Archive for the ‘Links’ Category

Cover Image

It’s rare to come across a cookbook where the recipes, photographs and stories capture such attention and evoke such a desire to get in the kitchen and cook that you simply can’t resist cracking open the book in your every spare moment to ooh-and-ahh over the pages. Deborah Madison’s Local Flavors is one such masterpiece.

The book is an artful combination of recipes and musings illuminating the brilliance of America’s farmers’ markets. Madison aligns the chapters of the book with the seasons, beginning with spring’s plentiful greens and ending with storage foods—foods that keep through the winter. The book jacket sums up Local Flavors perfectly:

“By going behind the scenes to speak with the farmers and producers, Deborah Madison connects readers directly with the people who grow their food. Full-color photographs of gorgeous produce, mouthwatering dishes, and evocative scenes from the markets will entice readers to cook from the  farmers’ market as often as possible.”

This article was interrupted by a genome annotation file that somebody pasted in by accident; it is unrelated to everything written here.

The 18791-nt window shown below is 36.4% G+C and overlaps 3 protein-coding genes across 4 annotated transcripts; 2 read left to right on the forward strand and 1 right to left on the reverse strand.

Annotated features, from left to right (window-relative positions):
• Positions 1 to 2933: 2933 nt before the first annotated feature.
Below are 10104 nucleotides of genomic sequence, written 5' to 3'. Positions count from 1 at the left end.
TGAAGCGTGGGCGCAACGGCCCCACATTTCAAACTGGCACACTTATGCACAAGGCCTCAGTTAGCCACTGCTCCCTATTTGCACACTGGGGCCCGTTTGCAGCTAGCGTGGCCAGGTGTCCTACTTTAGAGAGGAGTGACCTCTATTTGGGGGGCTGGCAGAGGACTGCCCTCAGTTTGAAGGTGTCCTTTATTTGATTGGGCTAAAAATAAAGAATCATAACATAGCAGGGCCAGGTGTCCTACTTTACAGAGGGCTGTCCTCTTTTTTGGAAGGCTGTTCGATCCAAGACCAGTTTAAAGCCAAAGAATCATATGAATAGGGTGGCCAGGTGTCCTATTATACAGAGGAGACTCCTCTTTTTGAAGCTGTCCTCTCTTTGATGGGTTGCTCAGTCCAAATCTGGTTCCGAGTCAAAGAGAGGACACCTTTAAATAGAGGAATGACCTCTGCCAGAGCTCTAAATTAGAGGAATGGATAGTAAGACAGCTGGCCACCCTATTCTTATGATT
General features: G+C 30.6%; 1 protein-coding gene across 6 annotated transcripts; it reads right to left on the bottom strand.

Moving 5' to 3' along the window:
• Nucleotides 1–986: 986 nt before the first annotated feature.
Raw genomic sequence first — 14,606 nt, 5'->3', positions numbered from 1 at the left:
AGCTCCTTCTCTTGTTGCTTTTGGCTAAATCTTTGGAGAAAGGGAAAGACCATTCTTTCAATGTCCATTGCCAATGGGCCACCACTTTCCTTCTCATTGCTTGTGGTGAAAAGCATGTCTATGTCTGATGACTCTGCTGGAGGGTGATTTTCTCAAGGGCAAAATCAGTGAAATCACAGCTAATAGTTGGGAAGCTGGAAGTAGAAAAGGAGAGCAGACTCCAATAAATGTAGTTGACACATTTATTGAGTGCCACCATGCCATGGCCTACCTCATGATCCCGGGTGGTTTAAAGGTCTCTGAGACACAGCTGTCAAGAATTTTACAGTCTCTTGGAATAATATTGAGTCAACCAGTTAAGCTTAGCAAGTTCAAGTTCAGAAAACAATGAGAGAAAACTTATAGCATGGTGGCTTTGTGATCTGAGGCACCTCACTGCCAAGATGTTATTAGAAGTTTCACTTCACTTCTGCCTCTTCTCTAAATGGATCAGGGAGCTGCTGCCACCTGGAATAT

I’ve already made a handful of recipes from the book, including Harriet’s Hot Roasted Cauliflower (who knew roasted cauliflower could be so good?) and a variation on the Chickpea Salad with Coriander and Cumin. I’m aching to try the Pea and Spinach Soup with Coconut Milk, but might get to the White Beans with Black Kale and Savoy Cabbage first.

To be honest, I don’t know if there’s a recipe in this book that doesn’t look good. (As I’m flipping through the cookbook now I’ve just come across the Three-Beet Caviar with Endive and Goat Cheese, which really contains no caviar at all. The beets themselves are the caviar, and the photograph is making me swoon.)

With nothing but farmers’ market abundance ahead in the next six or seven months, Local Flavors will be one of my go-to sources for inspiration of what to make with all of the treasures stacked high at the market. There’s nothing more satisfying to me, both physically and spiritually, than taking the gems of the earth—fruits, vegetables, whole grains, beans, legumes—and transforming them into delicious and nourishing dishes both sweet and savory. Produce itself is inspiring with its vast array of colors, textures and flavors. But I love it when I stumble upon a book like this one that harnesses all of those colors, textures and flavors and heightens them to a new level of deliciousness.